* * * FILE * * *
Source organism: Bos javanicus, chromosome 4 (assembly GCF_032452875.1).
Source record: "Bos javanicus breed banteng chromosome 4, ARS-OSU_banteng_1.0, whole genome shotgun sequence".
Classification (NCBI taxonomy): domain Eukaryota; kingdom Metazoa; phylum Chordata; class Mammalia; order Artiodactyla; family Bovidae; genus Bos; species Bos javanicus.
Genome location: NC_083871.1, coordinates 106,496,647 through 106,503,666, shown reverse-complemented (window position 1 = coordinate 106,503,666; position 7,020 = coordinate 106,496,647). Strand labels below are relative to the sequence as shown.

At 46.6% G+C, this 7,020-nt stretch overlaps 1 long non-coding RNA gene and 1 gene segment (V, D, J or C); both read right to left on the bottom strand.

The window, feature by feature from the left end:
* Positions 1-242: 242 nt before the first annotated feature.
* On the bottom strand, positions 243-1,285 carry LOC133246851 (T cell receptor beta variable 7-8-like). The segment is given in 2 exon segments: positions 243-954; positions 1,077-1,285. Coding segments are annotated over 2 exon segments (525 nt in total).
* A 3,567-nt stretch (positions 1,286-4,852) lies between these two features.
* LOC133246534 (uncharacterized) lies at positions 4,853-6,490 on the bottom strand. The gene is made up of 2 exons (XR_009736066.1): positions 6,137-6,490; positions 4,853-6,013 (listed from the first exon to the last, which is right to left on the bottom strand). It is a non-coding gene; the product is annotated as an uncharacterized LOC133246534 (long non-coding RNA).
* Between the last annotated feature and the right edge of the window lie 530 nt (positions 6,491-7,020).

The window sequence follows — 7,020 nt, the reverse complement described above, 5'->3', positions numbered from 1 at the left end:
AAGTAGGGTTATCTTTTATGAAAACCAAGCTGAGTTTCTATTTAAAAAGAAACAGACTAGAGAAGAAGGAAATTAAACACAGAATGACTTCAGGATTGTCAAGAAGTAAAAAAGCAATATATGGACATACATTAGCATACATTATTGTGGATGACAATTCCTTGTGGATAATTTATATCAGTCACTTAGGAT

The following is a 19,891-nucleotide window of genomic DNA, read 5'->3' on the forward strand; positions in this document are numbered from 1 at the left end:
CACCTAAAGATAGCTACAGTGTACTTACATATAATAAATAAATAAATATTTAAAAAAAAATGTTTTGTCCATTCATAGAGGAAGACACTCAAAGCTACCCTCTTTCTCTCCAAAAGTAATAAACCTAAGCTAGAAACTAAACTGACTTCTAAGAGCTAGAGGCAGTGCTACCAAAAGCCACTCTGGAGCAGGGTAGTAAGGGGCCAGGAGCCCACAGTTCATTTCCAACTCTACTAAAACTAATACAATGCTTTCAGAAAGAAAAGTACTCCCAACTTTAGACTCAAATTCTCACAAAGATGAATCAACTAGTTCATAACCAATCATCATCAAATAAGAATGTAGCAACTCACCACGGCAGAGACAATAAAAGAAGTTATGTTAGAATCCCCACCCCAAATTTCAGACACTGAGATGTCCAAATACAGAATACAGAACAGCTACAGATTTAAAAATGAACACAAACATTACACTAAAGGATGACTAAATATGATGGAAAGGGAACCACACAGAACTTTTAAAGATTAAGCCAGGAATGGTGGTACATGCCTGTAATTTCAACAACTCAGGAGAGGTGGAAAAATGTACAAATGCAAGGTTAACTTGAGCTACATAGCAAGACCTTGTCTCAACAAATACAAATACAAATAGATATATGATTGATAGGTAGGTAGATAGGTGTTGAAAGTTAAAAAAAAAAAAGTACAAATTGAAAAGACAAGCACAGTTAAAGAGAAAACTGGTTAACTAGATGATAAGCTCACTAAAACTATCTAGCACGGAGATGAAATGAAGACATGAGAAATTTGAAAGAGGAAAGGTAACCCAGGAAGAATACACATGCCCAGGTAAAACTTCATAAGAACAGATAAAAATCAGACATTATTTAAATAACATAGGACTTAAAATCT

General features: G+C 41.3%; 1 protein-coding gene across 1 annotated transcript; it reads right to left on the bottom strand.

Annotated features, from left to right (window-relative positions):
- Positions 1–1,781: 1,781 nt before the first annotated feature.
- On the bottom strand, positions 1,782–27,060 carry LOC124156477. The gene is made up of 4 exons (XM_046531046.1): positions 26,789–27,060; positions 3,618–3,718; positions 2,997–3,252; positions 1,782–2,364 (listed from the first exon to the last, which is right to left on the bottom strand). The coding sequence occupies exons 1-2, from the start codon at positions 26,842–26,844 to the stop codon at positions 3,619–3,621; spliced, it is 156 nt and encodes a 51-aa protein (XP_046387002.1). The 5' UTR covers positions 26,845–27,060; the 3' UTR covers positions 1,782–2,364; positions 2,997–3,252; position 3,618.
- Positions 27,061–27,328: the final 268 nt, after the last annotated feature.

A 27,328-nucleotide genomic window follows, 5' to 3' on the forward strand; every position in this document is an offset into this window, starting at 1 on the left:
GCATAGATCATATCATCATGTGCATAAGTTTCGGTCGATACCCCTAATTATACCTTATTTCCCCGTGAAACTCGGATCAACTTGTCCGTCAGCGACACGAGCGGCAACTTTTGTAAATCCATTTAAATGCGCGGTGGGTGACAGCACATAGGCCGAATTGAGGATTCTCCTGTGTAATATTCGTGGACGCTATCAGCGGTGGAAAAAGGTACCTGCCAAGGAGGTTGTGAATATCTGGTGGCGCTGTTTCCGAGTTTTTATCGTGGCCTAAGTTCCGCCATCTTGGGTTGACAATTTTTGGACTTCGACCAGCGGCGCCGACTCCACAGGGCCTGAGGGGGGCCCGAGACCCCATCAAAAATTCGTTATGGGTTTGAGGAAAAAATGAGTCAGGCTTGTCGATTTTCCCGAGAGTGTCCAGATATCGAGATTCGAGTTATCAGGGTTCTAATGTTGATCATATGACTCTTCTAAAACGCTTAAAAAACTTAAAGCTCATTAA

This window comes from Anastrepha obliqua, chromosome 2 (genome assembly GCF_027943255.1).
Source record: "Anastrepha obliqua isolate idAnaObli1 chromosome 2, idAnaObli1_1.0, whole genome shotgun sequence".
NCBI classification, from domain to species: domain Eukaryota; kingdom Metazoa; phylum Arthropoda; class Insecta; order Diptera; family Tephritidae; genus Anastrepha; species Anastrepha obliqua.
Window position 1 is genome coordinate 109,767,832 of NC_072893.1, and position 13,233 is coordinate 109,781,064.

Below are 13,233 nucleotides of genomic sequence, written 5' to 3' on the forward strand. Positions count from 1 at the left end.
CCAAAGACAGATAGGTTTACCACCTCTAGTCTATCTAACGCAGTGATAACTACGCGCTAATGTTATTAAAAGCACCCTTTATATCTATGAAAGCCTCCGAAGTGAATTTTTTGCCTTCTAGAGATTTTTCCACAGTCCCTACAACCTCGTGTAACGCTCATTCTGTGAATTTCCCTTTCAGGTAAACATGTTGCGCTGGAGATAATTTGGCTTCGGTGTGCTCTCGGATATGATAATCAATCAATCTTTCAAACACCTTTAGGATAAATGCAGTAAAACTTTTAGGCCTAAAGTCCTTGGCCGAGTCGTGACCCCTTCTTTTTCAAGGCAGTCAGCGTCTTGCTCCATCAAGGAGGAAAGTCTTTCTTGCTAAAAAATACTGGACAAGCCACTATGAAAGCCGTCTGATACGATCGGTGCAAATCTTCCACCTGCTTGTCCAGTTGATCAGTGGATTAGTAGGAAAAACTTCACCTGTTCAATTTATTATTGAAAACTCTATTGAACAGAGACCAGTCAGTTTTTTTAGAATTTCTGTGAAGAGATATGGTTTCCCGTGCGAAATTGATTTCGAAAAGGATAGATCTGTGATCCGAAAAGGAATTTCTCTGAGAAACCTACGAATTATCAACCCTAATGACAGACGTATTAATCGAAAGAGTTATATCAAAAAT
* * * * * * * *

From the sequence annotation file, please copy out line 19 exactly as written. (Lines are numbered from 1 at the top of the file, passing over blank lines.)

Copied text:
- On the bottom strand, positions 1,782–27,060 carry LOC124156477. The gene is made up of 4 exons (XM_046531046.1): positions 26,789–27,060; positions 3,618–3,718; positions 2,997–3,252; positions 1,782–2,364 (listed from the first exon to the last, which is right to left on the bottom strand). The coding sequence occupies exons 1-2, from the start codon at positions 26,842–26,844 to the stop codon at positions 3,619–3,621; spliced, it is 156 nt and encodes a 51-aa protein (XP_046387002.1). The 5' UTR covers positions 26,845–27,060; the 3' UTR covers positions 1,782–2,364; positions 2,997–3,252; position 3,618.